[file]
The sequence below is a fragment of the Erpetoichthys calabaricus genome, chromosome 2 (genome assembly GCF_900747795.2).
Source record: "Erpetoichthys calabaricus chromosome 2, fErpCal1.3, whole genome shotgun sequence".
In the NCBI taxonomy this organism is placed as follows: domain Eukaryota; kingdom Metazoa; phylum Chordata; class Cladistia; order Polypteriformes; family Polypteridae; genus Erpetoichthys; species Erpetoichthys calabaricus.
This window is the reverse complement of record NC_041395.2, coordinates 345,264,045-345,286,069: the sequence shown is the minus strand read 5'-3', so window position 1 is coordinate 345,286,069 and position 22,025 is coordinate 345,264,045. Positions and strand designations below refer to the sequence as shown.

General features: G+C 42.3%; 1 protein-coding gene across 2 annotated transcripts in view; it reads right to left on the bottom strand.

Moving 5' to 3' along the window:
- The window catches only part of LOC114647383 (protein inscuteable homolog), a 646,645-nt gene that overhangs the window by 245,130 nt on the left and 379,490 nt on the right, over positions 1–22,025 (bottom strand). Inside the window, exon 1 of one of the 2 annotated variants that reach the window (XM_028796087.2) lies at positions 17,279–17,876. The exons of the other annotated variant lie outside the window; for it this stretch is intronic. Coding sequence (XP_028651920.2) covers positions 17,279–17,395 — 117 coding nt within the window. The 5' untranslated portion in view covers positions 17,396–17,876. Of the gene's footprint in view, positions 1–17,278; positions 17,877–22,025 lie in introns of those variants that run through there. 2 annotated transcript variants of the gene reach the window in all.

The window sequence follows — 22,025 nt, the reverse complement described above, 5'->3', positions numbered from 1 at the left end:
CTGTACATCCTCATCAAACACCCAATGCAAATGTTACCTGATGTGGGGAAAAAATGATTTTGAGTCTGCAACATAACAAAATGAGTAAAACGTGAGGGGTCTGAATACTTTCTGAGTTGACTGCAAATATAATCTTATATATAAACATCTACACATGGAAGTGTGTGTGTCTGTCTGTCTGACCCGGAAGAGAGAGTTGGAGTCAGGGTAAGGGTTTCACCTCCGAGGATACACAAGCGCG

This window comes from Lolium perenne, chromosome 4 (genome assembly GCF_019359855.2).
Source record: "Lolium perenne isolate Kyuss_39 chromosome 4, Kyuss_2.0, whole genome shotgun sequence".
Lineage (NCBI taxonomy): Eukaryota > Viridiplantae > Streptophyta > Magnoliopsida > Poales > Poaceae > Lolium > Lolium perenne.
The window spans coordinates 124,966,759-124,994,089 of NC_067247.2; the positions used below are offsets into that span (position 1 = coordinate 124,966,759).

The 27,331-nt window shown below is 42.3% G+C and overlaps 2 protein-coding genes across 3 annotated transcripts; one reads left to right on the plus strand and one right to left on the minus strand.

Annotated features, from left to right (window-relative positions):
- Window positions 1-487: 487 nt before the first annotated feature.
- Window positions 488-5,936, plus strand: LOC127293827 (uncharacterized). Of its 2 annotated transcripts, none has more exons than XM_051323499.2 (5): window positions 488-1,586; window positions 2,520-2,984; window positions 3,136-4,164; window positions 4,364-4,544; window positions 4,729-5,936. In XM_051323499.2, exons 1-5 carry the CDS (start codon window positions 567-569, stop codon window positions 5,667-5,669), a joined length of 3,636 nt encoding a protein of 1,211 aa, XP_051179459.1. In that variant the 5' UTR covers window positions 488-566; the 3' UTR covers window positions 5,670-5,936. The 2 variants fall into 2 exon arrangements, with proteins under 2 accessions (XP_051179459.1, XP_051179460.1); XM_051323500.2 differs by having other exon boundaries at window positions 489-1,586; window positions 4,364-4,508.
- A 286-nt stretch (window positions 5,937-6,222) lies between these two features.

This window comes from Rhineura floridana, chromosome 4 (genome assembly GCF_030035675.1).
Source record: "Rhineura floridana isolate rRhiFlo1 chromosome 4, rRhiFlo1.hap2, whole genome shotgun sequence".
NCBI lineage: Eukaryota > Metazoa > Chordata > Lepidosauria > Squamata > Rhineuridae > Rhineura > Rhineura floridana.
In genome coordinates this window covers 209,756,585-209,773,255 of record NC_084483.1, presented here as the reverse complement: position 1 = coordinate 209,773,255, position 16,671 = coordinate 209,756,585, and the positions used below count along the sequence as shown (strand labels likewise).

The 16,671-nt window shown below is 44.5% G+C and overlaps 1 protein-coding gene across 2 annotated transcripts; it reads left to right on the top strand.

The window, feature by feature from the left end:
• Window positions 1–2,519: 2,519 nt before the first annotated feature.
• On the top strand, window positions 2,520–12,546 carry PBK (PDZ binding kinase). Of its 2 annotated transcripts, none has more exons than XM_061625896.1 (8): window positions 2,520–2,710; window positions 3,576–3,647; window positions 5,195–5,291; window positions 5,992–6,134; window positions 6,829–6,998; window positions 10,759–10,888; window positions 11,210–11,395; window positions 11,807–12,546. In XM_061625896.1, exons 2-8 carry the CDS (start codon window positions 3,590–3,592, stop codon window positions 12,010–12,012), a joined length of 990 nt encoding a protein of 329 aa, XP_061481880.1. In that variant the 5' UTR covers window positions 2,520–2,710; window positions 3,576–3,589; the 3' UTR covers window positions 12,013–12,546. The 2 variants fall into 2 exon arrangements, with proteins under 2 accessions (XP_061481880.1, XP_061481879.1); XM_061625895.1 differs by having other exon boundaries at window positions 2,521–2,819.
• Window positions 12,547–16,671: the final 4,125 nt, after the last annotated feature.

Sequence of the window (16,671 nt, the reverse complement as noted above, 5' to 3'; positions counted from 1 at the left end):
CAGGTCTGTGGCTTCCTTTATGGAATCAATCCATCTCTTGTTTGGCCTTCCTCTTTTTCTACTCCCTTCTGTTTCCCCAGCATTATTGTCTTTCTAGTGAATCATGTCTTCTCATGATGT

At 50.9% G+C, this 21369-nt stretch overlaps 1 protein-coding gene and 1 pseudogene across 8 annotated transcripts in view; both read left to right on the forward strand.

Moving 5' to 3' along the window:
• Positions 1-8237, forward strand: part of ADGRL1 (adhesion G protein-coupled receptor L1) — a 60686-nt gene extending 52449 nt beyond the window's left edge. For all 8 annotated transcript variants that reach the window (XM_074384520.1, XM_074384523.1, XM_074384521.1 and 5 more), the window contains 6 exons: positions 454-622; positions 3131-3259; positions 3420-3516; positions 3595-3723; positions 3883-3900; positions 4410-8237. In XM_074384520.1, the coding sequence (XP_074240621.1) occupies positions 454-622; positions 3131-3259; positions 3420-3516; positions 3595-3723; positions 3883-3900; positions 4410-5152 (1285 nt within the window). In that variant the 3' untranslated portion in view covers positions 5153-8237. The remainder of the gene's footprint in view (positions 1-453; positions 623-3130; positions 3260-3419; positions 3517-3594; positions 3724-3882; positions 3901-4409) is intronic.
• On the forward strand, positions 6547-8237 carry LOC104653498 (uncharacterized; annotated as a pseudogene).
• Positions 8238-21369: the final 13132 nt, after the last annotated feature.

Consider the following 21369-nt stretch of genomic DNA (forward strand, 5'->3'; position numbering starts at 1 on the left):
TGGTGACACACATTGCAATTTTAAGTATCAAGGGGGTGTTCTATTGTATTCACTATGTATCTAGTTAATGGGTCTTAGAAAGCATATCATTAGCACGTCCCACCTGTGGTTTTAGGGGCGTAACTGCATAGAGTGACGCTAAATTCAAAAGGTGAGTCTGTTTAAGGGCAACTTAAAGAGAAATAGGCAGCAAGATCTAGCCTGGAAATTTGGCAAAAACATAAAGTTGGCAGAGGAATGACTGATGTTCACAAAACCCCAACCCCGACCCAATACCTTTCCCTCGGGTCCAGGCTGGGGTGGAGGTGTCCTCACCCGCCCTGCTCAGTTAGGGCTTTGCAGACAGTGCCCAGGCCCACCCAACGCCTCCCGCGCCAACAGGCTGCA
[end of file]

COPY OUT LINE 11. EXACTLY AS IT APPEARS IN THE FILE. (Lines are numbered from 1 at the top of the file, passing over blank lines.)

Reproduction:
Source record: "Lolium perenne isolate Kyuss_39 chromosome 4, Kyuss_2.0, whole genome shotgun sequence".